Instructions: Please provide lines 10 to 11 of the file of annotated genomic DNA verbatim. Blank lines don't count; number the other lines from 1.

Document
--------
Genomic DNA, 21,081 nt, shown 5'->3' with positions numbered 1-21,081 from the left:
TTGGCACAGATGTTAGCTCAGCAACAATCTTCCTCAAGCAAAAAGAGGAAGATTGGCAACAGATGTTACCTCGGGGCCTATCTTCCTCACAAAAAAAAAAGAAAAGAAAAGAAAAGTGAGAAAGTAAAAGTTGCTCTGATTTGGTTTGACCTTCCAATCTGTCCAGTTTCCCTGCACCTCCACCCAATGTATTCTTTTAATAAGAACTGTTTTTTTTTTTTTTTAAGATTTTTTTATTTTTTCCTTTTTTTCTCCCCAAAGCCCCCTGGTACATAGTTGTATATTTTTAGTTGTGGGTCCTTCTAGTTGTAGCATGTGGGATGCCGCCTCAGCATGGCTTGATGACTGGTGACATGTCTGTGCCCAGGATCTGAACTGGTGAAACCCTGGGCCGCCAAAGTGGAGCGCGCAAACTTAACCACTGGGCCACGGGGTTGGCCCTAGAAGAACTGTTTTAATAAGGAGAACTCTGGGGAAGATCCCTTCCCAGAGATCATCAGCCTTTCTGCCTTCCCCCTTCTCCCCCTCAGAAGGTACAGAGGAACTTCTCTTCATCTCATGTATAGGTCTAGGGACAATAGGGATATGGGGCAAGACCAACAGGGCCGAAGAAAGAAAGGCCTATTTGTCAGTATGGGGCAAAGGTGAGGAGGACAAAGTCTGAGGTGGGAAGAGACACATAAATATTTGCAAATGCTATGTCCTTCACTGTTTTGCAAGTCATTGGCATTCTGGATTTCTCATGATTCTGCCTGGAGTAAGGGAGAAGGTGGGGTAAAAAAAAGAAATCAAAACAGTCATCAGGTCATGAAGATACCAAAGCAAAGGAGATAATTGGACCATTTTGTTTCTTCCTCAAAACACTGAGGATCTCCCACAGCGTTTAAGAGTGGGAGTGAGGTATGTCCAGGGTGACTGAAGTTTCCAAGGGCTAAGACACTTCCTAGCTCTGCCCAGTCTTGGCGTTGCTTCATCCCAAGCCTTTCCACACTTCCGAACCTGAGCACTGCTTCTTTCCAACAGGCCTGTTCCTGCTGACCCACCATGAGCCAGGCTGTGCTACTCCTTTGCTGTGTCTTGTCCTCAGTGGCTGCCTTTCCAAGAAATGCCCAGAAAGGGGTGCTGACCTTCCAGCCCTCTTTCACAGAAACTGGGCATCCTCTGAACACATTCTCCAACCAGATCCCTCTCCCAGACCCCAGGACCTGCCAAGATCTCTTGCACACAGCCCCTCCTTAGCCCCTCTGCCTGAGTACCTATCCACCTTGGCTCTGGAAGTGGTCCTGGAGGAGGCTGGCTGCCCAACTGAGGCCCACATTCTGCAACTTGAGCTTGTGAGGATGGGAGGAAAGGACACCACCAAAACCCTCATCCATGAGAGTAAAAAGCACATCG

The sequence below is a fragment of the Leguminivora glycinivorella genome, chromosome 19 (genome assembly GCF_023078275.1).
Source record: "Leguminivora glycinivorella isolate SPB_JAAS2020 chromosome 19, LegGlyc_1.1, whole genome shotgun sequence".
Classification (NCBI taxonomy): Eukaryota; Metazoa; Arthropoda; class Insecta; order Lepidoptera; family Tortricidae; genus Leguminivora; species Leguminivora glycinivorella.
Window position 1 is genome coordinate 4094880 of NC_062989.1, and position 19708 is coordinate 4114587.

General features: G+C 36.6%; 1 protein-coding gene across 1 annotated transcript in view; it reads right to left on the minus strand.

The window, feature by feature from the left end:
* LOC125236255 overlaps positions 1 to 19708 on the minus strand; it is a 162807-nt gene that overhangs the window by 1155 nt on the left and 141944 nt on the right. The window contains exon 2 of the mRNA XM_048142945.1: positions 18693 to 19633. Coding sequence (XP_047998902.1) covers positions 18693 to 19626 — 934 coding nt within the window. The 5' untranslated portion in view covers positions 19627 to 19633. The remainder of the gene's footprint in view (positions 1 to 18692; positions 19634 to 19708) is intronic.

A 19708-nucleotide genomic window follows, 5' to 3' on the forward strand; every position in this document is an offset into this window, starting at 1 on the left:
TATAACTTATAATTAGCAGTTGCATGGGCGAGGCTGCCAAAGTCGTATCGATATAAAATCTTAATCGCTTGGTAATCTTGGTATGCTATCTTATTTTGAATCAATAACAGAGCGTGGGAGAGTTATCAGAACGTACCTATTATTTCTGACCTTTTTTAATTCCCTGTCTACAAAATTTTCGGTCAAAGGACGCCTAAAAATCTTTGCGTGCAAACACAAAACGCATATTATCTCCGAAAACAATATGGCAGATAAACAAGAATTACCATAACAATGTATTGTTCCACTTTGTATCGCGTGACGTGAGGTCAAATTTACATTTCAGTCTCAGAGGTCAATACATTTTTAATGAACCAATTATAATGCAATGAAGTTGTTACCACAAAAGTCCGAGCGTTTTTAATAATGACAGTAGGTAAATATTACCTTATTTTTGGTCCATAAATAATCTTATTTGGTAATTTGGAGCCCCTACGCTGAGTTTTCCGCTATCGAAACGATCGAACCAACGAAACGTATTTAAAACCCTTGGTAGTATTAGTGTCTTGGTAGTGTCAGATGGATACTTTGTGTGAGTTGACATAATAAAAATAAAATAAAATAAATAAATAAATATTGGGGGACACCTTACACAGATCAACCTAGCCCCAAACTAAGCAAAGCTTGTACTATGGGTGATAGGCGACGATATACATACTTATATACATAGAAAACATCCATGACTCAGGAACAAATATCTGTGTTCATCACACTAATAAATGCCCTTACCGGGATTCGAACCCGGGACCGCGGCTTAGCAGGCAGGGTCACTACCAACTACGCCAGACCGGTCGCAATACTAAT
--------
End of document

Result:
A 19708-nucleotide genomic window follows, 5' to 3' on the forward strand; every position in this document is an offset into this window, starting at 1 on the left:
TATAACTTATAATTAGCAGTTGCATGGGCGAGGCTGCCAAAGTCGTATCGATATAAAATCTTAATCGCTTGGTAATCTTGGTATGCTATCTTATTTTGAATCAATAACAGAGCGTGGGAGAGTTATCAGAACGTACCTATTATTTCTGACCTTTTTTAATTCCCTGTCTACAAAATTTTCGGTCAAAGGACGCCTAAAAATCTTTGCGTGCAAACACAAAACGCATATTATCTCCGAAAACAATATGGCAGATAAACAAGAATTACCATAACAATGTATTGTTCCACTTTGTATCGCGTGACGTGAGGTCAAATTTACATTTCAGTCTCAGAGGTCAATACATTTTTAATGAACCAATTATAATGCAATGAAGTTGTTACCACAAAAGTCCGAGCGTTTTTAATAATGACAGTAGGTAAATATTACCTTATTTTTGGTCCATAAATAATCTTATTTGGTAATTTGGAGCCCCTACGCTGAGTTTTCCGCTATCGAAACGATCGAACCAACGAAACGTATTTAAAACCCTTGGTAGTATTAGTGTCTTGGTAGTGTCAGATGGATACTTTGTGTGAGTTGACATAATAAAAATAAAATAAAATAAATAAATAAATATTGGGGGACACCTTACACAGATCAACCTAGCCCCAAACTAAGCAAAGCTTGTACTATGGGTGATAGGCGACGATATACATACTTATATACATAGAAAACATCCATGACTCAGGAACAAATATCTGTGTTCATCACACTAATAAATGCCCTTACCGGGATTCGAACCCGGGACCGCGGCTTAGCAGGCAGGGTCACTACCAACTACGCCAGACCGGTCGCAATACTAAT